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Putting Theory into Practice: Proof of Progress with Leta Palmiter

Categories: Authors for Access, Books, Authors, & Movies, Education & Teaching, Reading Strategies for K-12

In 1996, reading scores for students in the state of Mississippi landed dramatically lower than in other states. According to the National Assessment of Educational Progress (NAEP), 4th grade reading scores in Mississippi averaged around 183–that’s sixteen points below the national average. However, flash forward to 2019 and Mississippi’s reading scores have miraculously climbed, meeting the national average. 

Cover of Book Mississippi Rising - Tree with colorful leaves. Leta Palmiter, executive director and founder of ‘Illuminations Center for Dyslexia’ says the success was no miracle. “I’m here to tell you how change happens and how you can make change happen. Our story is about individuals who want to make a difference”. In her recent book, “Mississippi Rising: How the Last Became First in Literacy Growth,” Palmiter explains the steps that lead to Mississippi’s incredible comeback. Lucky for us, she also shared her findings with the Learning Ally community at our 2022 Spotlight on Dyslexia virtual conference. “It is my privilege to share our story,” says Palmiter. “It’s not just my story… It’s the story of all the educators in the state of Mississippi who have set the pace for the rest of the nation.”

It all began with one mom, Marilyn Carlisle, who was committed to finding better interventions for her son. She reached out to the local chapter of Scottish Rite Masons, an organization that has prioritized treatment for dyslexic students since 1965. With the help of the Masons, Carlisle was able to access dyslexia centered reading instruction on VHS tapes. 

Shortly after, Mississippi College approved the United State’s first ever Master’s Degree in Dyslexia Therapy. These small first steps made a large impact on future literacy because it exposed Mississippi educators to research-backed pedagogy for struggling readers. “There’s a science of reading and an art to teaching,” explains Palmiter, “and we need both.”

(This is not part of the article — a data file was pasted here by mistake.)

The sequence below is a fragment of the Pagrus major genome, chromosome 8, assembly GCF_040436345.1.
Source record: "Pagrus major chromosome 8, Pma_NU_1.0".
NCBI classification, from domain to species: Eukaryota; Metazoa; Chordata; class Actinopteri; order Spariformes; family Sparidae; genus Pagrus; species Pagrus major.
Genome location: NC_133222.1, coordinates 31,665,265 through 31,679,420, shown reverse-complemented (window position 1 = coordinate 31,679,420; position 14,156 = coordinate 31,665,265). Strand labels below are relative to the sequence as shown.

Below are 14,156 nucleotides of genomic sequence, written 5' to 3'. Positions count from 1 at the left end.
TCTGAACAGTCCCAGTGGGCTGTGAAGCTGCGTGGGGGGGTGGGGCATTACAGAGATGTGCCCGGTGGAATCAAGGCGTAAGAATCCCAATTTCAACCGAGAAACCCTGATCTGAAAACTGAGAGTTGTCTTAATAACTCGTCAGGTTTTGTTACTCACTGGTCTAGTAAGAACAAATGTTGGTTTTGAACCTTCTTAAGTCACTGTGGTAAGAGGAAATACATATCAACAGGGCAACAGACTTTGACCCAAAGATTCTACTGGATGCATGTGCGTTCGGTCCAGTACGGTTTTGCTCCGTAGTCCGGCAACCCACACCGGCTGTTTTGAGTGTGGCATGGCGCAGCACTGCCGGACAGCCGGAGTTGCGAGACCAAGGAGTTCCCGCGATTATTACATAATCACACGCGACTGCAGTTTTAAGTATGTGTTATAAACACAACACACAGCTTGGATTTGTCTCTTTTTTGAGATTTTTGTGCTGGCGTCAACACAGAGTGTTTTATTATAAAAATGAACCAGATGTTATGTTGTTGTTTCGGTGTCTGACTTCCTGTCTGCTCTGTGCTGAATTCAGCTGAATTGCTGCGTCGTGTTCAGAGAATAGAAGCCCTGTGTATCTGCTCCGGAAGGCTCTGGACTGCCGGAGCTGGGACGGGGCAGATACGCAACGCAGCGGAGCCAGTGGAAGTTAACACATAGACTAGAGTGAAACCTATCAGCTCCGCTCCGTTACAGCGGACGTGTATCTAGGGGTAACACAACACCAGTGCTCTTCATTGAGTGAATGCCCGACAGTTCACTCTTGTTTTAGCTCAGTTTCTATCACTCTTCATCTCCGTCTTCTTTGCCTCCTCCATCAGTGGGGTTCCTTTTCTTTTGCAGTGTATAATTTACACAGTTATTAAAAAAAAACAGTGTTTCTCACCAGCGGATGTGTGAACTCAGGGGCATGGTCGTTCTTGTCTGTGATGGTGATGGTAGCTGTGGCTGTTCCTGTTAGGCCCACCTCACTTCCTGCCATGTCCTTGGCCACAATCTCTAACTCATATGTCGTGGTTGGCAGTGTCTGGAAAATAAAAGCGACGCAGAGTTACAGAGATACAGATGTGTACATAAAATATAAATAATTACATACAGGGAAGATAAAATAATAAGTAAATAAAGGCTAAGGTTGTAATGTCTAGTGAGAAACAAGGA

The next step was to get everyone on the same page. Despite the extensive evidence backing the science of reading, many school boards opted to remain with outdated curriculums. “Rooting out failed methods of reading instruction from U.S. primary classrooms won’t be easy. Those roots run deep…” said Dr. Louisa Moats. That’s when Mississippi-born entrepreneur James L. Barksdale got involved. At the time, Barksdale was in-charge of FedEx’s package tracking systems. He famously said, “If FedEx can get a package from the middle of Manhattan to the middle of Tokyo… then we ought to be able to teach every child in Mississippi to read.'' 

Barksdale backed his claims with a donation of $100 million dollars to the cause, insisting that his generosity was not so much a gift, as it was an investment in the lives of Mississippi’s students. Barksdale’s funding was invested in teacher and principal preparation. By doing so, he helped to arm Mississippi educators with dyslexia-focused strategies that could be applied to all students.

Barksdale’s investment paralleled the strategy of another major and final step on Mississippi’s road to literacy. The Literacy Based Promotion Act (LBPA) was passed in 2013, and like Barksdale’s contribution, it focused on equipping educators of all levels with the most up-to-date, dyslexia-friendly, reading instruction. The LBPA provided LETRS training to all K-2 teachers in Mississippi and established as many as 75 salaried positions for literacy coaches in Mississippi schools. 

Palmiter stresses that, unlike in other states, Mississippi’s approach to literacy doesn’t involve a mandated curriculum. “When you really own what’s going on in the brain…when you own that knowledge, it changes the way you teach reading… you don’t have to change the curriculum.” She adds that while curriculums are prone to change every few years, the LBPA ensures that school administrators are informed when making such a decision. “The leaders had to know what was a better choice for them…They needed to see things that were going to be useful to them.”

Amongst all these seemingly separate efforts to improve literacy in Mississippi, Palmiter sees a unified throughline: “When we all started swimming in the same direction, major change happened.” That direction was the science of reading. By focusing state resources on “knowing better,” Mississippi educators were able to “do better” almost  effortlessly. “If we taught every student the way we teach dyslexic students… nobody would be left behind. That’s the secret of our state… Change is possible and it starts with the science of reading.”

 

Article by: Michael Manzi. Michael was a struggling reader. Now, he writes articles and blogs to promote research-backed literacy interventions for students across the education spectrum.